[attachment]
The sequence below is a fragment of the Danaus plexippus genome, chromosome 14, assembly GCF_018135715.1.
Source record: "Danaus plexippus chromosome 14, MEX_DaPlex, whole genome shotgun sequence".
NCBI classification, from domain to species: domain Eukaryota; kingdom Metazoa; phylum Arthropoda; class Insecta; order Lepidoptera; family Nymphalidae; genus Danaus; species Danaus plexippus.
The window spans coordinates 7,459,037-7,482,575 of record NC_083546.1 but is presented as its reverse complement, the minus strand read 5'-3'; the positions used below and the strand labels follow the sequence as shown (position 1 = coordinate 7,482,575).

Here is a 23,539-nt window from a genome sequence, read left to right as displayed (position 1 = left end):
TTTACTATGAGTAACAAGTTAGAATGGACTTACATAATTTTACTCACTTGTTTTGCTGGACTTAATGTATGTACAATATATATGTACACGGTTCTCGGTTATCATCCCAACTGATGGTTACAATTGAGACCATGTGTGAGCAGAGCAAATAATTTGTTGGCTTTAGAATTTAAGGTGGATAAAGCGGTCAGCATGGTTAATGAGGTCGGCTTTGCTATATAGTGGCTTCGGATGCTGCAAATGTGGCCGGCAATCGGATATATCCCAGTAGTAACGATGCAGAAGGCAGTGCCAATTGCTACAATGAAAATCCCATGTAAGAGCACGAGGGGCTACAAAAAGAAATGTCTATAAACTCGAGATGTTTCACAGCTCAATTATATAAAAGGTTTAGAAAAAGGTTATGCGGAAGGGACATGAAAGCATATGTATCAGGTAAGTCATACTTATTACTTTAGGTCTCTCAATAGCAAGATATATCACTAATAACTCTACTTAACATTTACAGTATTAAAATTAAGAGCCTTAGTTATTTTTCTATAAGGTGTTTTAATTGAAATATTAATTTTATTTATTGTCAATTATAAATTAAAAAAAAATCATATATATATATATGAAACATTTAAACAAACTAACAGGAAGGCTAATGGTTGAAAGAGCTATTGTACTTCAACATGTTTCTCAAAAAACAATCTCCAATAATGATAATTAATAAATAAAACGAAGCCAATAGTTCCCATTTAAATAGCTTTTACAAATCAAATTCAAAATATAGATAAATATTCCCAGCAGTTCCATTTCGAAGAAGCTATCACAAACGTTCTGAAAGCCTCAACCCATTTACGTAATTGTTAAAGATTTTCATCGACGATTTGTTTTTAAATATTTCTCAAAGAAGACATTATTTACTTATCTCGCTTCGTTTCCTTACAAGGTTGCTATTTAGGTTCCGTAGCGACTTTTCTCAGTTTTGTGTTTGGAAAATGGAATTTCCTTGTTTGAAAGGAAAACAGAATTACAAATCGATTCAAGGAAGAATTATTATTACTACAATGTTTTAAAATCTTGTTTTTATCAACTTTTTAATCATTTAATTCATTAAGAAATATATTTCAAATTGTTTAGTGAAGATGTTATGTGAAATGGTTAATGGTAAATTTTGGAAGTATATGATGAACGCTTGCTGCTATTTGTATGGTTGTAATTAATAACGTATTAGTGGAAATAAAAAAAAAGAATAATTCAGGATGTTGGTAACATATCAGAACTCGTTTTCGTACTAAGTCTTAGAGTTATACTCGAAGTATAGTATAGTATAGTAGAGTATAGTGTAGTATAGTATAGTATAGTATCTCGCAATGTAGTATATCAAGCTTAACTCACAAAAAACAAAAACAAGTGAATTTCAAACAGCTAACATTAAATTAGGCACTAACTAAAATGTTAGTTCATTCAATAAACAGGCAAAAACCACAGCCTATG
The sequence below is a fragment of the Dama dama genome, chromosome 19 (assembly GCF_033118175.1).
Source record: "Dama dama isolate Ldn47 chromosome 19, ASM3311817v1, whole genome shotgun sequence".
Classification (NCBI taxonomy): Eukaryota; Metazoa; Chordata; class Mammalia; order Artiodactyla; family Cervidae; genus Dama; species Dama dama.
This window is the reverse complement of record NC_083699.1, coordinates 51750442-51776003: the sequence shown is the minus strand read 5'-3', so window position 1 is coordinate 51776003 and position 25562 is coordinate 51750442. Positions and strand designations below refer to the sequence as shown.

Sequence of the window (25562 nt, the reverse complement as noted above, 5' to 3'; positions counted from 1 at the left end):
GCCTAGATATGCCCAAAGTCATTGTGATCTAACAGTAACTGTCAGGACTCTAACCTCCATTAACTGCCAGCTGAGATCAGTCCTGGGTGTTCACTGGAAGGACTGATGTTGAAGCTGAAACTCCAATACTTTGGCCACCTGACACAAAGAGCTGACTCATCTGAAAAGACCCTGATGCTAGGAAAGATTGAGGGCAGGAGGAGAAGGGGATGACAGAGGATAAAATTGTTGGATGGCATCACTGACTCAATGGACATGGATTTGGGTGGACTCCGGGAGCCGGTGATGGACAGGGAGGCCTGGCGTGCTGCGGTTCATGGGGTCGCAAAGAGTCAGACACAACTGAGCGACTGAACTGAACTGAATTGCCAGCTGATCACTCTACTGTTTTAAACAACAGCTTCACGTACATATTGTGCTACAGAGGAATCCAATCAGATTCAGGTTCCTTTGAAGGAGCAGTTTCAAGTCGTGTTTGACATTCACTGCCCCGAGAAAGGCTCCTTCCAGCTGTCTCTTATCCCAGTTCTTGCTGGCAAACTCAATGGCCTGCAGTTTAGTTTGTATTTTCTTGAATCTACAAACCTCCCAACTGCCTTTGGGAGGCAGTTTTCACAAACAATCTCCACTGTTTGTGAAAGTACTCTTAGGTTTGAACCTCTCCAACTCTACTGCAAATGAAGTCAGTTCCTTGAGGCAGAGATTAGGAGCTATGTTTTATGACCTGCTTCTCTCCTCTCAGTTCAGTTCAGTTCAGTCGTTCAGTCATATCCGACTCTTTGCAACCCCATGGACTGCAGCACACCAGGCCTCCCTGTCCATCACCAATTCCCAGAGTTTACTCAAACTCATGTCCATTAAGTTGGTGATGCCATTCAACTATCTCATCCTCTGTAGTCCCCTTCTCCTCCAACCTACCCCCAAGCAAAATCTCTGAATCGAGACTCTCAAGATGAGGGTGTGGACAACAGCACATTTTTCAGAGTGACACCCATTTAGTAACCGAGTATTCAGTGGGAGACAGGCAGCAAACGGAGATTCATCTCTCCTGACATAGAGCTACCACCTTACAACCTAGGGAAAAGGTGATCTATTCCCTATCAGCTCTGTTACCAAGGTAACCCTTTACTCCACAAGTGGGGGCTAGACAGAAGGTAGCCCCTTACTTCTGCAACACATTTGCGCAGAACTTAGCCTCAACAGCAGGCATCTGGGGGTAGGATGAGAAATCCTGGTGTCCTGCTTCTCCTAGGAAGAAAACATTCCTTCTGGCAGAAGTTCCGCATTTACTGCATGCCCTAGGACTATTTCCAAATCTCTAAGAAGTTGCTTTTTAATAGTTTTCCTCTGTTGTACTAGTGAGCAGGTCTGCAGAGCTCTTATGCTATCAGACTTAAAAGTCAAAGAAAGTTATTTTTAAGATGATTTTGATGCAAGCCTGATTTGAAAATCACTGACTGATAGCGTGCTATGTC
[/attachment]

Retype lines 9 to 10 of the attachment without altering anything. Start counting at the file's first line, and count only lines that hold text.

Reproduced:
Classification (NCBI taxonomy): Eukaryota; Metazoa; Chordata; class Mammalia; order Artiodactyla; family Cervidae; genus Dama; species Dama dama.
This window is the reverse complement of record NC_083699.1, coordinates 51750442-51776003: the sequence shown is the minus strand read 5'-3', so window position 1 is coordinate 51776003 and position 25562 is coordinate 51750442. Positions and strand designations below refer to the sequence as shown.